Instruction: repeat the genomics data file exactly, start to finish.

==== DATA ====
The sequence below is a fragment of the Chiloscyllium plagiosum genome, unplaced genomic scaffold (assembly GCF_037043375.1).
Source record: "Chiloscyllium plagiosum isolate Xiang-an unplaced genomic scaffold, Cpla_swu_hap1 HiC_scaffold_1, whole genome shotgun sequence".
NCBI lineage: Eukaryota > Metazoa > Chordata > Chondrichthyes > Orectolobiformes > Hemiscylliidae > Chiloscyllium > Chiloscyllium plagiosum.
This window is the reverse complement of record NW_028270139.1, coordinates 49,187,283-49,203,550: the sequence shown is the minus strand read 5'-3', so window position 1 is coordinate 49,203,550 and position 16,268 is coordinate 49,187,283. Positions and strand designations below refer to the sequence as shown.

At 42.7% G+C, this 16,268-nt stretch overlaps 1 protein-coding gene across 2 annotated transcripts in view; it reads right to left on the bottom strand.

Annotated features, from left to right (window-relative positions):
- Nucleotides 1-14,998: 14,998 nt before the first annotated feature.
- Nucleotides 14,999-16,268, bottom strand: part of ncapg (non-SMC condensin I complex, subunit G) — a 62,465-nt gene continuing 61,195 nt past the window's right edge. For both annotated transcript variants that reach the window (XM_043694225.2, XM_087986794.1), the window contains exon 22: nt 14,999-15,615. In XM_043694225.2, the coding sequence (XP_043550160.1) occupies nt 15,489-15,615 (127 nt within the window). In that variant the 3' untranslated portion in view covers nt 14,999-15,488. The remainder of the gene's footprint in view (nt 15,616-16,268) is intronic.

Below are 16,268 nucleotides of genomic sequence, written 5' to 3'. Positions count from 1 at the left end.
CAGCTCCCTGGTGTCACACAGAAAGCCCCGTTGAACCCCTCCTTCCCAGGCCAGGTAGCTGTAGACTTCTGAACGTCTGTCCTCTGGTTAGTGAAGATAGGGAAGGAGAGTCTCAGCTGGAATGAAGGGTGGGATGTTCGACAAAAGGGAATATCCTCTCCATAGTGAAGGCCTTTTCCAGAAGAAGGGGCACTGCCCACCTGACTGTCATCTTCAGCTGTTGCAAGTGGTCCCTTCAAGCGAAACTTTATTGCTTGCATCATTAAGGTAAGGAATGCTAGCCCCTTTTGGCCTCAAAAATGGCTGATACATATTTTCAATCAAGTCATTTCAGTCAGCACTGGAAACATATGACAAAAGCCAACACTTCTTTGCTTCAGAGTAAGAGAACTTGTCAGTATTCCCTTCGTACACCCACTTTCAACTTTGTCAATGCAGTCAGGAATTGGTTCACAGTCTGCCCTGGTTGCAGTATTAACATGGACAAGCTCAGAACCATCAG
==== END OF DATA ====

The sequence below is a fragment of the Chiloscyllium plagiosum genome, unplaced genomic scaffold (assembly GCF_037043375.1).
Source record: "Chiloscyllium plagiosum isolate Xiang-an unplaced genomic scaffold, Cpla_swu_hap1 HiC_scaffold_1, whole genome shotgun sequence".
NCBI lineage: Eukaryota > Metazoa > Chordata > Chondrichthyes > Orectolobiformes > Hemiscylliidae > Chiloscyllium > Chiloscyllium plagiosum.
This window is the reverse complement of record NW_028270139.1, coordinates 49,187,283-49,203,550: the sequence shown is the minus strand read 5'-3', so window position 1 is coordinate 49,203,550 and position 16,268 is coordinate 49,187,283. Positions and strand designations below refer to the sequence as shown.

At 42.7% G+C, this 16,268-nt stretch overlaps 1 protein-coding gene across 2 annotated transcripts in view; it reads right to left on the bottom strand.

Annotated features, from left to right (window-relative positions):
- Nucleotides 1-14,998: 14,998 nt before the first annotated feature.
- Nucleotides 14,999-16,268, bottom strand: part of ncapg (non-SMC condensin I complex, subunit G) — a 62,465-nt gene continuing 61,195 nt past the window's right edge. For both annotated transcript variants that reach the window (XM_043694225.2, XM_087986794.1), the window contains exon 22: nt 14,999-15,615. In XM_043694225.2, the coding sequence (XP_043550160.1) occupies nt 15,489-15,615 (127 nt within the window). In that variant the 3' untranslated portion in view covers nt 14,999-15,488. The remainder of the gene's footprint in view (nt 15,616-16,268) is intronic.

Below are 16,268 nucleotides of genomic sequence, written 5' to 3'. Positions count from 1 at the left end.
CAGCTCCCTGGTGTCACACAGAAAGCCCCGTTGAACCCCTCCTTCCCAGGCCAGGTAGCTGTAGACTTCTGAACGTCTGTCCTCTGGTTAGTGAAGATAGGGAAGGAGAGTCTCAGCTGGAATGAAGGGTGGGATGTTCGACAAAAGGGAATATCCTCTCCATAGTGAAGGCCTTTTCCAGAAGAAGGGGCACTGCCCACCTGACTGTCATCTTCAGCTGTTGCAAGTGGTCCCTTCAAGCGAAACTTTATTGCTTGCATCATTAAGGTAAGGAATGCTAGCCCCTTTTGGCCTCAAAAATGGCTGATACATATTTTCAATCAAGTCATTTCAGTCAGCACTGGAAACATATGACAAAAGCCAACACTTCTTTGCTTCAGAGTAAGAGAACTTGTCAGTATTCCCTTCGTACACCCACTTTCAACTTTGTCAATGCAGTCAGGAATTGGTTCACAGTCTGCCCTGGTTGCAGTATTAACATGGACAAGCTCAGAACCATCAG